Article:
PEDIATRIC NURSING /March-April 2011/Vol. 37/No. 261 I n the United States, asthma is the leading cause of morbidity in chil- dren and is presently the most commonly reported cause of school absenteeism, accounting for one-third of all days missed of instruction (Boice, 1998). Educators have recognized that students with serious health needs are at risk for aca- demic failure. School health services personnel play a supportive role for students with asthma through the promotion of wellness, while aiding in achieving adequate asthma control through self-management skills. For students with asthma, the time spent in the health office attending to med- ical needs is often at the expense of classroom instruction, participation in physical education classes, or engagement in social activities. Much of the health care process may depend on the student’s attitude toward absenteeism and his or her perception of the school health per- sonnel as agents of change. The underlying assumption is that school nurses serve as a resource for stress reduction and social support, advo- cate for a trigger-free environment, and are a reliable resource for medical care. The purpose of this study was to compare the relationship between students with asthma to students without asthma regarding attitudes toward school health services, absen- teeism, school nurse support for par- ticipation in extracurricular activities, student academic achievement in mathematics and English, and days absent. as asthma, can be affected in their academic performance when the ill- ness keeps them out of school. Forty- five percent of school-aged children with chronic illness surveyed in a national health interview survey reported to be falling behind in work (35% with failing grades, 36% worry- ing about future employment) (Hoffman, Levy-Shiff, & Ushpiz, 1993). Absenteeism and Teacher Expectations Patterns of increased school absen- teeism are often established early in a child’s academic career and may pose problems in the form of blocks to learning and engagement (Shiu, 2004). Interruptions in lessons and social interaction as a result of time spent for needed treatment are prob- lematic. Hamm (2004) found that absenteeism was higher in asthmatic groups than in others. According to Dockett (2004), chil- dren with asthma are often viewed as being different and physically chal- lenged, and they experience lowered expectations from their teachers. The classroom teacher’s knowledge of asthma may affect the educational experience of students with asthma. Review of the Literature Adolescents with chronic illnesses in school, specifically asthma with all of its physical, social, emotional, and pragmatic challenges, present com- plex problems. Boice (1998) noted that chronic illness in children affect- ed interactions with peers, family, and teachers. Rosina, Crisp, and Steinbeck (2002) reported more problems and concerns with daily living than their cohorts, including suicidal ideations and significantly higher levels of emotional distress. Access to providers can minimize acute situations related to chronic ill- ness. For example, the Agency for Health Research and Quality (AHRQ) Medical Expenditure Panel Survey (Research Activities, 2000) cited the presence of a usual provider as a posi- tive predictor of access to preventive health for adolescents, resulting in reduction in emergency room visits for respiratory illness. For school-aged children, school nurses are in the unique role of provider and advocate, seeing many children with asthma daily. They are in the most opportune position to treat and reduce asthmat- ic triggers and episodes. Children with chronic illness, such Asthma is the most frequent reason for absence from school; it accounts for one- third of all days of missed instruction, placing students at risk for academic fail- ure and social isolation. This study compared high school students with asthma with those without asthma, and examined the relationship of their attitudes toward school health services, absenteeism, academic achievement, and the supposition that school nurse services play an essential part in the academic process. Surveys were completed by all students who participated in the study. Twenty-eight students with asthma reported levels of illness and school nurse support in an additional survey. Data revealed that students with asthma were absent more frequently, scored lower in mathematics, and participated less in school activities than their peers without asthma. Their level of illness did not pre- dict the number of days absent, which was negatively correlated with achieve- ment and positively correlated with students’ permissive attitudes toward absen- teeism. Findings indicate that school nurse interventions were sources of physi- cal, social, emotional, and academic support. Susan Krenitsky-Korn, EdD, FNP, is an Assistant Professor, Division of Nursing, Molloy College, Rockville Centre, NY. High School Students with Asthma: Attitudes about School Health, Absenteeism, and Its Impact On Academic Achievement Susan Krenitsky-Korn 62 PEDIATRIC NURSING /March-April 2011/Vol. 37/No. 2 Educators surveyed reported a lack of knowledge of the disease, as well as lowered academic expectations and pedagogical goals for these students. Children with asthma miss many peri- ods in a day rather than whole days due to medical appointments and treatment in the health office at school, making it difficult to engage in social and academic school activities. Children with poorly controlled asth- ma often have to curtail after-school activities with their peers. Sports activ- ities are interrupted when the need for medication arises in cases of either exercise-induced asthma or due to exposure to environmental triggers, such as pollen and trees surrounding playing fields (Dockett, 2004). School Nurse Support Although research has not sup- ported a correlation of decreased activity participation with perceived peer isolation, depression, or anxiety in children with asthma, participa- tion in activities is an important com- ponent of adolescent development and has been correlated to academic achievement (Everson & Millsap, 2005; Field, Diego & Sanders; 2001; Schreiber & Chambers 2002). School support to maintain active schedules is based on resources and personnel, such as the school nurse. Therefore, understanding the rela- tionships among students with asth- ma factors associated with support in school and absenteeism is important. Perry and Toole (2000) found that school-based programs focusing on increasing parent knowledge of asth- ma result in decreased absenteeism, which has been related to school nurse and case management control of asthma. School health support per- sonnel, such as school nurses, are in an optimum position to influence the student with asthma to participate in sports and non-sports activities. Importantly, students’ attitudes toward health care at school may con- tribute to their ability to participate in school activities. If the school nurse can positively influence the child’s learning environment through reduc- ing asthma triggers and promoting self-management skills, then absen- teeism might be minimized, and par- ticipation can be increased. Studying the relationships among these atti- tudes and characteristics is key. Theoretical Framework Adolescent students need to learn adaptive behaviors as they transition into young adulthood. Health care High School Students with Asthma: Attitudes about School Health, Absenteeism, and Its Impact on Academic Achievement lation from their peers, absenteeism, time spent in the school health office, attitudes about being absent, or the inability to fully participate or engage in academic or extracurricular activi- ties. These issues were central to the surveys developed for the study. Adolescent children with asthma need to attend school, develop skills of self-management, and participate in extracurricular activities to develop cognitively and socially in accordance with similar students in their cohort. Everson and Millsap (2005) found positive relationships with reported life satisfaction, socialization, and participation in extracurricular activi- ties. Physiological and emotional adaptation to all stimuli associated with this illness is essential for a posi- tive learning experience. According to Boice (1998), chronic illness in ado- lescence poses developmental chal- lenges that are magnified. Boice (1998) reported that the creation of school policy concerning asthma, including the creation of daily care plans for nurse management, resulted in decreased reported asthma exacer- bations in school children. This quantitative and qualitative study is an initial step in the investiga- tion of the correlation between the atti- tudes of high school students with and without asthma toward school health services, their days absent, academic achievement, and participation in extracurricular activities. The research questions guiding this study were: How do high school students with and without asthma differ in their attitudes toward school health services, absenteeism, and days absent? issues have been cited as concerns for students in this age group (Brindis, Morreale, & English, 2003; Puskar, Tusaie-Mumford, Sereika, & Lamb, 1999; Saxena, Eliahoo, & Majeed, 2002). Self-management skills are of particular importance in the control of asthmatic symptoms and toward positive outcomes in health promo- tion, as well as disease prevention and management. Access to health care and relationships with health care providers are important factors in achieving wellness for some adoles- cents. Students with asthma may have attitudes toward health services that have an impact on their self- management skills, academic achieve- ment, days absent, and participation in extracurricular activities. Student attitudes toward absenteeism, aca- demic engagement, and support for participation in extracurricular activi- ties may relate to interactions and advocacy from school health services. This study applied concepts from adolescent developmental and nurs- ing systems theories in relation to the adolescent with asthma (see Figure 1). The theoretical framework developed by Sr. Callista Roy (2000) formed the base. According to Roy, Pollock, and Massey (1999), a person’s adaptation level is a constantly changing point. Asthmatic episodes or impaired breathing often occur as a result of stimuli or input, also called triggers, into the respiratory system from the environment. The child’s level of ill- ness, emotional-social status, and cog- nitive abilities will affect the outcome of the episode depending on the con- trol or coping processes in place. This in turn results in increased social iso- Figure 1. Adolescent Development and Chronic Illness Level of Asthmatic Condition Attitudes toward health services Academic achievement Days absent Participation in extracurricular activies Adolescent developmental stage Input Stimuli Adaptation level Effectors Physiological function Self concept Role function InterdependenceControl Process Coping mechanism Regulator Cognator Output Adaptive response Ineffective response PEDIATRIC NURSING /March-April 2011/Vol. 37/No. 263 What relationship is there among attitudes of students with and without asthma toward school health services, absenteeism, and school nurse support for partici- pation in extracurricular activi- ties? Does gender affect attitudes toward school health services, absenteeism, and participation in extracurricular activities, and their achievement in mathemat- ics and English? One open-ended question was added: How do students with asthma describe their school nurse’s help in managing their asthma on three open-ended questions? Methodology This study used a non-experimen- tal mixed method design that com- bined a survey approach with school attendance and academic records. Sample A convenience sample (N= 57) of students with and without asthma in a suburban high school were selec- tively chosen and matched by gender and existence of asthma (on the school record) for the study. The high school studied was composed of a diverse population of 1176 students (591 females and 585 males). The school demographics were 77% Caucasian, 8% African American, 11% Hispanic, 3% Asian, and 1% Native American. The students were primarily from two-parent, middle class families, with a small number of students from lower economic public housing. Most students had access to private health care. Sixty-seven stu- dents with asthma have participated in a sports activity within the past school year. Ninety-seven high school students in grades 9 through 12 were identified through their cumulative health and medical records as having been med- ically diagnosed, self-reported, or par- ent-reported, with chronic, seasonal, exercise-induced or cough-variant bronchial asthma. Additionally, 97 purposefully selected students with no report of asthma were matched by gender and grade level to the students with asthma. Of the 194 students who were invited to participate in the study, 57 students and their parents agreed to participate (28 with asthma and 29 without asthma). There were 33 females and 24 males who partici- pated in the study. This represented 30% of the invited population.School Nurse Support:Students’ attitudes toward the school nurse’s and the school health aide’s ability to meet their indi- vidual needs. School Nurse Interventions for Participation in Extra-Curricular Activities:School nurse support and interventions that help stu- dents participate in a school- sponsored club, inter-scholastic sports activity, or performance groups. Students with asthma were identi- fied as having the medical condition noted on the student cumulative health records or physical examina- tion. Level of illness with asthma was defined and classified by the National Asthma Education Program (1997) to be mild intermittent, mild persistent, moderate persistent, and/or severe persistent and self-reported impact of illness on activities and life style (self- reported). Students with asthma were afforded the opportunity to complete an additional survey concerning their level of illness. Levels of illness were determined through an analysis of student responses to an adaptation of a national survey supported by the American Lung Association (Quality Metric, Inc., 2002) and addressed the research problems in this study. There were 10 questions to measure level of asthmatic illness, with a score range of 10 to 50. These 10 additional ques- tions assessing level of illness were administered only to students with asthma (α= 0.87). The survey for these students consisted of three addi- tional open-ended questions concern- ing their relationship with their school nurse. Data Collection Method After Institutional Review Board and school administrative approval, the study was conducted. Participants were invited to a designated office, one at a time, where surveys were dis- tributed and completed. Additional data included school attendance records and final academic scores in English and mathematics obtained from the previous academic year. Research questions guided this study by comparing attitudes, absentee rates, achievement, and participation in extracurricular activities in both students with and without asthma according to gender, condition, and school nurse support. For students with asthma, level of illness was con- sidered. Measures Both groups of students were given the student Survey on Health Services in My School (SHSMS) to assess their perceptions of health services in their school and report of participation in extracurricular activities. The survey was developed for the study with reported factor analysis and reliability of the variables (Coefficient alpha range: r = 0.72 to r= 0.87, except for “attitude about absenteeism” r= 0.60) (Krenitsky, 2006). It consisted of 26 items that measured attitudes toward school health services, absenteeism, comfort with school nurse services, school nurse intervention with extracurricular activities, and school nurse support. A five-point Likert scale with values of 1 = never, 2 = hardly ever, 3 = sometimes, 4 = often, and 5 = always, was used for the quan- titative analysis. The files were split into two groups of students with and without asthma for comparison. Asthma was defined as a written med- ical diagnosis documented on the stu- dent’s health record. The dependent variables in this study were the final grades in mathe- matics and English (based on the state required courses at that level for all students) and days absent. Independent variables included atti- tudes toward school health services, absenteeism, and support for partici- pation in extracurricular activities. The following definitions and terms were used in this study as dependent variables: Days Absent: Attendance records that reflect more than three peri- ods of missed school for the 2004- 2005 school year measured in days. Academic Achievement:Final grades achieved in mathematics and English (Gillock & Reyes, 1999; Shiu, 2004) for students in the 9th through 12th grades measured as a numeric grade. The following terms and defini- tions related to attitudes were used as variables in this study and measured on the survey: Absenteeism: Permissive attitudes toward missed days of school, time spent in the health office, and missed instruction time. Comfort with School Nurse Services: Students’ attitudes toward school nurse responsiveness, communi- cation, and ease of accessing health care. School Health Services:Students’ attitudes toward the role of the school health team with their health care. 64 PEDIATRIC NURSING /March-April 2011/Vol. 37/No. 2 High School Students with Asthma: Attitudes about School Health, Absenteeism, and Its Impact on Academic Achievement Results Attitudes Toward School Health Services and Absenteeism, and Days Absent Responses from the majority of students indicated they were aware of the school nurse’s presence in the building, and reported comfort in receiving treatments in the health office. Furthermore, 65% of the stu- dents surveyed denied ever going to see the nurse to get out of class. Regarding their attitudes toward absenteeism, most students reported they did not feel they stayed home from school more than others in their grade. Both students with and with- out asthma reported that sometimes the school nurse answered questions about their health and contributed to helping them make it through the day when they did not feel well. Overall, students with asthma were absent from school more often than students without asthma (t = 2.65, p < 0.05); there were no significant differ-ance groups, except for school-spon- sored clubs where females generally participated at a higher level (χ 2= 12.48, p< 0.01). The males without asthma tended to participate more than males with asthma in school- sponsored sports (see Table 2). There was also a difference, al – though not significant, between stu- dents with and without asthma will- ing to be absent (F= 3.69, p= 0.06), and a significant difference in atti- tudes about school health services (F = 21.41, p < 0.01) (see Table 3). Females with asthma were more will- ing to be absent than females without asthma (t= 2.58, p< 0.05). For stu- dents with asthma, females were more willing to be absent than males (t= 2.51, p < 0.05). Attitudes Toward School Health Services, Absenteeism, And Extracurricular Activities The willingness to stay in school was similar in both groups; students reported hardly ever wishing to be absent. Students with asthma report- ed hardly ever missing extracurricular activities due to school nurse assis- tance, which was slightly different than their counterparts without asth- ma who experienced this some of the time. Whereas 47% of all respondents with and without asthma often per- ceived the school nurse as providing services that helped them “make it through the day,” only 29% felt the nurse helped them participate in extracurricular activities when they did not feel well. Despite no significant differences between attitudes of students with and without asthma toward school nurse interventions with extracurricu- lar activities, the cohort with asthma reported more teacher complicity in their missing work due to illness in response to: “My teacher permits me to miss assignments…due to illness.” A similar pattern was seen in overall participation and school health serv- ices support to clubs and participation in performance groups. Although only 26% of the students saw the nurse as a person who advocates for them and as a school official who would help them manage their illness or participate in activities and sports, 37% were aware that the nurse often communicated with teachers, advi- sors, and coaches when they were not feeling well. Although both groups of students reported they sometimes go to the health office for help when needed, students with asthma tended to report receiving more help with ences in days absent between gender for both groups of students (p = NS) (see Table 1). Attendance records revealed that students with asthma stayed home twice as often as stu- dents without asthma. When asked if they thought they stayed home more than others in their class, students with asthma perceived this to be true although not statistically significant (see question 13; p = 0.08). For both groups, there was no relationship between school nurse support and their days absent (students with asth- ma r = 0.27, p= NS; students without asthma r= 0.35, p= NS). Participation and Absence By Gender and Asthmatic Condition There were differences by gender and asthmatic condition in students reported participation in clubs, sports, and performance groups. Survey responses indicated that patterns of participation by gender were similar for both groups of students in perform- Table 1. Mean Comparisons for Asthma/Non-Asthma and Days Absent *Question 13: “I stayed home from school more than students in my grade.” Days absent (asthma/non-asthma): t= 2.65, p < 0.05 Question 13 (asthma/non-asthma): t = 1.69, p = 0.08 Days absent (gender): t= 0.91, p = NS Days Absent Self-Report Quest 13** Mean SD Mean SD Condition* Asthma (n = 28) 12.6 11.7 1.9 1.2 Non-asthma ( n = 29) 6.2 5.0 1.4 0.8 Gender Males ( n = 24) 7.8 6.3 Females ( n = 33) 10.2 10.9 Clubs (Asthma – Male/female) χ 2= 12.48, p < 0.01 Sports (Males – Asthma/non-asthma) χ 2= 8.97, p < 0.01 Table 2. Participation Levels for Students with and without Asthma Club Sports Performance Group Asthma Males 58% 54% 33% Females 81% 50% 50% Non-Asthma Males 75% 33% 83% Females 82% 35% 53% PEDIATRIC NURSING /March-April 2011/Vol. 37/No. 265 their medical problems. Fifty-six per- cent of both groups of students reported a high comfort level with their school nurse and with commu- nications regarding their own health issues. Conversely, 26% of the stu- dents saw the nurse as a facilitator in the process of independent health decision making. Students without asthma experienced a stronger rela- tionship between school nurse inter- ventions in extra-curricular activities and comfort with school nurse servic- es. However, days absent were not related to students’ sense of comfort with health services, and attitudes toward health support services had no relationship with days absent for stu- dents with asthma (r= 0.12, p= NS) and those without (r = 0.06, p= NS). Both groups were equally aware that the school nurse was available for services daily and were comfortable taking treatments when needed in the school health office. tudes toward absences tended to be absent more often in math and English (r= -0.61, p< 0.05; and r = -0.58, p < 0.05), respectively. Students without asthma exhibited the same negative correlation between attitudes toward absences and days absent, but the cor- relation was non-significant. Whereas students with asthma were absent twice as much as students without asthma, for those with asthma, none of their attitudes toward school health services predicted their days absent when their level of illness was employed as a moderating variable. Further, when their level of asthma control was low or their level of illness high, there was no correlation to their number of days absent. Asthmatic Students’ Perceptions of School Nurse Support Analysis of the open-ended ques- tions revealed that students tended to Absenteeism and Academic Achievement Attitudes about being absent were the most important variable to being absent and resulting academic achieve- ment. The more positive their attitudes were toward absenteeism (the more willing the students were to being absent), the more actual days absent (asthma r= 0.61, p< 0.05; non-asthma r= 0.37, p = 0.05). Achievement in mathematics was affected by a nega- tive relationship with days absent in both groups. Comparing academic achievement in mathematics and English between students with asthma and those without, lower mathematics scores were evidenced in both groups where rates of absenteeism were high- er. Students with asthma had higher rates of absence and demonstrated lower scores in mathematics and English grades (see Table 4). Students with asthma who held positive atti- * Absenteeism: F= 3.69, p = 0.06 Note: Females absenteeism (asthma/non-asthma): t= 2.51, p< 0.05 Asthmatic absenteeism (male/female): t= 2.61, p < 0.05 Males absenteeism (asthma/non-asthma): t= 0.263, p= NS **Attitudes about school health services: F= 21.41, p < 0.05 Note: Asthmatics’ attitudes school health services (male/female): t= 3.42, p< 0.05 Non-asthmatics’ attitudes school health services (male/female): t= 5.02, p < 0.05 ***Comfort with school nurse services Note: Asthmatics’ comfort with school nurse services (males/females): t= 3.84, p < 0.01 Table 3. Mean Differences Between Attitudes of Students with and without Asthma by Gender Gender Absenteeism (Willingness to Be Absent)* Mean SD Attitudes About School Health Services** Mean SD Comfort with School Nurse Services*** Mean SD School Nurse Intervention with Extracurricular Mean SD School Nurse Support Mean SD Asthma (n = 28) 6.76 17.69 9.61 10.62 7.42 2.38 3.96 0.73 2.94 2.01 Males (n = 12) 5.60 20.50 9.83 12.25 7.58 1.55 3.83 0.83 2.65 1.24 Females (n= 16) 7.50 15.93 9.43 9.81 7.31 1.95 2.97 0.89 2.80 2.46 Non-Asthma (n= 29) 6.07 16.48 9.17 9.92 7.17 1.92 4.64 1.13 3.38 2.03 Males (n = 12) 5.81 19.45 9.08 9.63 7.41 1.94 4.22 1.16 4.17 2.53 Females (n= 17) 6.23 14.43 9.23 10.11 7.00 0.73 3.81 1.16 2.89 1.65 66 PEDIATRIC NURSING /March-April 2011/Vol. 37/No. 2 High School Students with Asthma: Attitudes about School Health, Absenteeism, and Its Impact on Academic Achievement respond positively with health servic- es, school nurses, and health interven- tions. Several positive comments noted the availability of health care interventions; provision of health care services to manage medications; pro- visions of a site for emotional support and relaxation; positive communica- tions and interventions with teachers, parents, and private physicians; encouragement to stay in class and school or to participate in activities; and self-management of asthma. Most comments revolved around school nurse services in the health office. Many of the students with asthma who responded to the open-ended questions expressed that the availabil- ity of the nurse to respond to their needs in an emergency and provide rest and comfort for them was impor- tant. A typical source of help for the students was in the expedient accessi- bility of their inhalers when needed. Still others indicated that the ability to self-mange their own asthma limit- ed their actual contact with the school nurse. Appreciation of health office communication with their par- ents, physicians, teachers, coaches, and advisors concerning their condi- tion and treatments was frequently expressed. Of the students with asth- ma who joined in athletic activities, many indicated that school health office assistance in providing physical examinations and clearing them to participate was appreciated. A great number of students noted that inter- ventions and encouragement to stay in or return to classes after treatment for their asthma assisted them in their academic classes and kept them focused, missing a minimal amount of schoolwork. Importantly, the nurse’s awareness of their need for prolonged stay in the health office, based on severity of acute episodes of their asthma, was praised services must have an open and inviting culture if students are to use these services. However, one must draw the cautionary inference that students may perceive supportive health service as helpful ways to excuse class absences; such assump- tions within the student culture war- rant constant vigilance and further study. Because students who demonstrat- ed a willingness to stay in school were absent less despite their asthma, cor- relations to a supportive school policy were made. Thus, allowing for self- treatment when and where needed fosters self-management skills to con- trol chronic illness through expedient and preventative treatment. This school must find appropriate inter- ventions for students with asthma to reduce their loss of instructional time as well as gaps in sequential learning events created by their absences. When students’ level of asthma control was low, or level of illness high, there was no correlation to their number of days absent, which was of interest. This may indicate that other influencing factors particular to their learning environment not measured in this study contribute to their level of absence. School officials need to address the issue of permissive attitudes toward absence with parents and students. Because permissive attitudes toward absence were highly related to higher absences and low grades for students with asthma, the school pupil person- nel team should address the cultural beliefs about absences among staff, students, and parents. A contributing factor in these results may be attrib- uted to the large numbers of students, who through parental and physician consent in accordance with school policy, self-manage their illness through the use of their inhalers apart from the school health office. Contrarily, individual severity of chronic illness as it relates to students excusing themselves from all activi- ties may not be known to the nurse. In addition, school attendance policy does not require extensive explana- tions of reasons for absences other than parent report of illness. A school policy that required more precise rea- sons for absence would enable the school health services to better moni- tor student absences. The results of this study were limit- ed to one suburban high school in the metropolitan New York City area. The following factors represent additional constraints on the outcomes of the Discussion This study supported Shiu’s (2004) research correlating asthma and absenteeism as a block to learning. Because mathematics is taught as sequential curricula, and learners are more sensitive to missed instruction days than in less sequential curricula, students with asthma may be at greater risk for failure unless the school adopts appropriate academic interventions for students with chronic illnesses. In sports activities, less participa- tion rates in students with asthma may be related to difficulties in mak- ing intensive practice schedules and general endurance. Despite varied responses, overall, few students admitted to wanting to be absent from school, classes, or activities. The gender-based patterns should be monitored and further investigated to ensure that all students take advan- tage of the opportunities available at this school for academic, social, and health-related successful self-manage- ment. These students reported a strong relationship with comfort with school nurse services and interven- tions in their extracurricular activities in their comments about school health office personnel facilitating their medical reports, physicals for sports, and other elements in the school participation process. It appeared that when the school nurse encouraged students to return to activities or class even when they were not feeling well, they were more likely to be treated and attend classes. Stays in the health office and likeli- ness to go home were less. Availability of treatment, such as inhalers, and subsequently allowing short periods of rest and relaxation afterward were indicated as positive sources of school nurse support and comfort. School Note: Only reports for complete data. Table 4. Mean Comparisons for Achievement in Mathematics and English Academic Achievement Mean SD t p Mathematics 1.99 0.05 Asthma ( n = 26) 84.2 8.7 Non-asthma ( n= 26) 88.6 7.2 English 0.59 NS Asthma ( n= 27) 89.3 7.2 Non-asthma ( n = 28) 90.3 5.2 PEDIATRIC NURSING /March-April 2011/Vol. 37/No. 267 study: 1) a purposeful sample of high school students to carefully focus on children with and without asthma, 2) the small sample size due to the method selected using direct inter- views of the children with asthma, 3) the inability to control for other chronic illnesses and medical condi- tions other than asthma in the sam- ple of high school students, and 4) the researcher, who was a nurse prac- titioner serving as a school nurse teacher in the school district studied, conducted the interviews. This limita- tion, however, was a strength in the ability to obtain the sample and con- sents, and carry out the study with a familiar interviewer. Future studies that minimize inherent limitations in methodology and sample using a wider range of school districts and controlling for intervening variables need to be developed. Implications for School Nursing Practice School nurses have a distinct role in contributing to the academic engagement of all students. Borowsky (2005) concluded that school nurses, by the nature of their frequent con- tact with students with asthma, were in the unique role of providing them with both physical and emotional support. Apart from exacerbations of high levels of illness, secondary stu- dents tend to be more independent of school nurse services and are less in need of everyday monitoring than elementary students. Further investi- gation is needed to determine the nature of the relationship of the school nurse and individual student needs other than for medical treat- ment. Dockett (2004) discussed the impact of school nurse communica- tion with other school personnel on adolescents with asthma as a means of stress reduction and increased self- esteem in asthmatic students. School nurses should continue to develop effective communication techniques when developing plans of care. The school nurse may be an advocate for students with asthma, encouraging and assisting them in participation in extracurricular activities via provision of the needed communication prac- tices other than formal memos to and from school officials, coaches, teach- ers, advisors, and parents. Research concerning school nurse provision of asthma education to administrators and staff is needed to benefit students and address the nature of individual absenteeism and teacher complicitydepth evaluation of economic status and student access to health care out- side of school may be beneficial. The school nurse as a case manag- er, provider of treatments, and facili- tator for the process of sports partici- pation and other activities plays an important role for the student with asthma. Although school health serv- ices remained a conscious source of support for approximately one-third of the students, school health office communication practices should be evaluated in terms of student advoca- cy. Expanding the role of school health services for adolescents may provide the needed support for adap- tive emotional and physiological responses in the presence of chronic illness. ReferencesBigby, L.M. (2004). Medical and health-relat- ed services: More than treating boo- boos and ouchies. Interventions in School and Clinic, 39(4), 233-235. Boice, M. (1998). Chronic illness in adoles- cence. Adolescence, 33 (132), 927-941. Borowsky, B. (2005). Asthma prevalence in school-aged children on Long Island. Paper presented April 13, 2005, at the meeting of the Asthma Coalition of Long Island, 2005, Melville, NY. Brindis, C.D., Morreale, M.C., & English, A. (2003). The unique health care needs of adolescents. The Future of Children, 13 (1), 117-135. Dockett, S. (2004). “Everyone was really happy to see me!” The importance of friendships in the return to school of children with chronic illnesses. Australian Journal of Early childhood, 29(1), 27-32. Everson, H., & Millsap, R. (2005). Everyone gains: Extracurricular activities in high school and higher SAT scores. College Board Research Report No, 2005-2: College Entrance Examination Board. Retrieved from http://professionals.col- cbTEXTv2.pdf Field, T., Diego, M., & Sanders, C.E. (2001). Exercise is positively related to adoles- cents’ relationships and academics. Adolescence, 36 (141), 105-110. Gillock, K., & Reyes, O. (1999). Stress, sup- port, and academic performance of urban, low-income, Mexican-American adolescents. Journal of Youth and Adolescence, 28(2), 259-282. Hamm, E. (2004). Managing asthma in the classroom. Childhood Education 8 (1), 16-23. Hoffman, M.A., Levy-Shiff, R., & Ushpiz, V. (1993). Gender differences in the rela- tion between stressful life events and adjustment among school-aged chil- dren. Sex Roles. A Journal of Research, 29 (7-8), 441-455. Krenitsky, S. (2006). Asthmatic and non- asthmatic high school student attitudes toward school health services, absen- with absences. The school nurse and attendance office should more thor- oughly investigate students’ reasons for absence and explore levels of asth- ma control based upon criteria estab- lished by the National Heart, Lung, and Blood Institute (2002). As Taras, Wright, Brennan, Campagna, and Lofgren (2004) reported, school nurse case management resulted in decreased asthma severity and fewer absences; comfort with school nurse services may result in less asthmatic episodes and less instruction time missed. Nurses need to encourage stu- dents to avoid missing school and decreasing time spent in the health office, and thus, remaining academi- cally engaged (Taras & Potts-Datema, 2005; Theis 1999). In accordance with Bigby (2004), nurses have an important role in advocacy and support to ensure that students with asthma attend school in an atmosphere conducive for learn- ing and receive assistance in asthma management. School nurse case man- agement and education, as supported by the literature, are considered as sources of empowerment for nurses and their students with asthma (Perry & Toole, 2000). Additionally, the school might consider facilitating schedules for the school nurse to meet with students in their science and health classes to discuss health-relat- ed issues and proper self-management of school obligations and personal health. Through a team approach of staff development, school administra- tive policy, and supporting student self-management skills, this objective may be achieved. Additionally, the health office needs to be aware of any inconsistency in reported reasons for asthmatic absences that may be attributed to multiple factors, includ- ing parents’ perception of illness, physician management plan, and socioeconomic level. School nurse assistance in the control of asthmatic episodes of school children may be contingent upon the inhibition of the asthmatic response through the con- trol of triggers from environmental substances and stress reduction, as well as monitoring and providing treatment expediently. It is important to determine and correlate the need for school health services for students with chronic ill- ness by their number of co-morbidi- ties. Nurses should include parents and significant others to further investigate the effect of illness on social interaction to understand the impact of this chronic illness on ado- lescent quality of life. Including an in- 68 PEDIATRIC NURSING /March-April 2011/Vol. 37/No. 2 High School Students with Asthma: Attitudes about School Health, Absenteeism, and Its Impact on Academic Achievement teeism, comfort with school nurse services, school nurse intervention in extracurricular activities, school nurse support and their days absent and aca- demic achievement (Doctoral Dis ser – tation, Dowling College, 2006). Pro – Quest Information and Learning Company UMI 3222566. National Asthma Education Program. (1997). The expert panel reports 2: Guidelines for the diagnosis and management of asthma. (NIH publication #97-4051). Bethesda, MD: Author. National Heart, Lung & Blood Institute. (2002). How friendly is your school sur- vey.Retrieved from health/public/lung/asthma/sch_chk.htm Perry, C.S., & Toole, K. (2000). The impact of school nurse case management on asthma control in school-aged children. The Journal of School Health, 70 (7), 303-304. Puskar, K.R., Tusaie-Mumford, K., Sereika, S., & Lamb, J. (1999). Health concerns and risk behaviors of rural adolescents. Journal of Community Health Nursing, 16(2), 109-119. Quality Metric, Incd. (2002). Asthma control test . Retrieved May 9, 2005, from Research Activities. (2000). AHRQ medical expenditure panel survey . Rockville, MD: U.S. Department of Health and Human Services Agency for Healthcare Research and Quality.Taras, H., Wright, S., Brennan, J., Campagna, J., & Lofgren, R. (2004). Impact of school nurse case manage- ment on students with asthma. The Journal of School Health, 74 (6), 213- 219. Theis, K. (1999). Identifying the education implication of chronic illness in school children. Journal of School Health, 69 (10), 392-397. Additional ReadingsBoston College, William F. Connell School of Nursing. (2003). The Roy adaptation model . Retrieved from http://www.bc. edu/schools/son/faculty/featured/theo- rist/Roy_Adaptation_Model.html Buckner, E.B., Hawkins, A. M., Stover, L., Brakefield, J., Simmons, F.C., Payne, S., … Dubois, G. (2005). Knowledge, resilience, and effectiveness of educa- tion in a young teen asthma camp. Pediatric Nursing, 31 (3), 205-208. Evans, T. (2004). A multidimensional assess- ment of children with chronic physical conditions. Health and Social Work, 29 (3), 245-252. Seiffge-Krenke, I. (1998). Adolescent’s health: A developmental perspective . Mahwah. NJ: Lawrence Erlbaum Associates. Rosina, R., Crisp, J., & Steinbeck, K. (2002). Treatment adherence of youth and young adults with and without a chronic illness. Nursing and Health Sciences, 5 (12), 139-147. Roy, C. (2000). The visible and invisible fields that shape the future of the nursing care system. Nursing Administration Quarterly, 25(2), 1-12. Roy, C., Pollock, S.E., Massey, V.H. (1999). Roy adaptation model based research: 25 years of contributions to nursing sci- ence. Indianapolis, IN: Sigma Theta Tau International. Saxena, S., Eliahoo, J., & Majeed, A.(2002). Socioeconomic and ethnic group differ- ences in self-reported health status and use of health care services by children and young people in England: Cross- sectional study. British Medical Journal, 325 (7363), 520. Schreiber, J., & Chambers, E. (2002). After- school pursuits, ethnicity and achieve- ment for 8th and 10th grade students. The Journal of Educational Research, 96(2), 90-112. Shiu, S. (2004). Maintaining the thread: Including young children with chronic ill- ness in the primary classroom. Australian Journal of Early Childhood, 28(1), 33-38. Taras, H., & Potts-Datema, W. (2005). Childhood asthma and student perform- ance at school. Journal of School Health, 75 (8), 296-312. Copyright of Pediatric Nursing is the property of Jannetti Publications, Inc. and its content may not be copied or emailed to multiple sites or posted to a listserv without the copyright holder’s express written permission. However, users may print, download, or email articles for individual use.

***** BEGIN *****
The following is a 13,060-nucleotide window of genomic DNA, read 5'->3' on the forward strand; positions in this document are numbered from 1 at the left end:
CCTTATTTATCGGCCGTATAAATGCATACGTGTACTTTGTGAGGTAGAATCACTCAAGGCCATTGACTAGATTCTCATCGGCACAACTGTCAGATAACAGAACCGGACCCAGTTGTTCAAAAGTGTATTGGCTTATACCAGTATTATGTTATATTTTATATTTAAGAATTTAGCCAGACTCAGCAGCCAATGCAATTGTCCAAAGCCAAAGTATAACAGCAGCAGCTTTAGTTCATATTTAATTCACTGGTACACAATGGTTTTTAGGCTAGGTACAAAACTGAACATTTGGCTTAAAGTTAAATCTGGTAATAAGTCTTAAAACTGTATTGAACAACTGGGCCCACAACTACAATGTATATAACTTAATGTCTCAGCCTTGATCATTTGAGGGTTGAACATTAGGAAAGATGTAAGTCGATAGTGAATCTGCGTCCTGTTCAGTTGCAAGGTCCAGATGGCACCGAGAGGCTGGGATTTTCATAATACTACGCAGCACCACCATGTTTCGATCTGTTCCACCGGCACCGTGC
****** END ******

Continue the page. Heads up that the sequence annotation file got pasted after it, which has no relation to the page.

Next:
Great students hand in great papers. Order our essay service if you want to meet all the deadlines on time and get top grades. Professional custom writing is the choice of goal-focused students. Word on the online streets is... we're simply the best!

Get a 15% discount on your order using the following coupon code SAVE15

Order a Similar Paper Order a Different Paper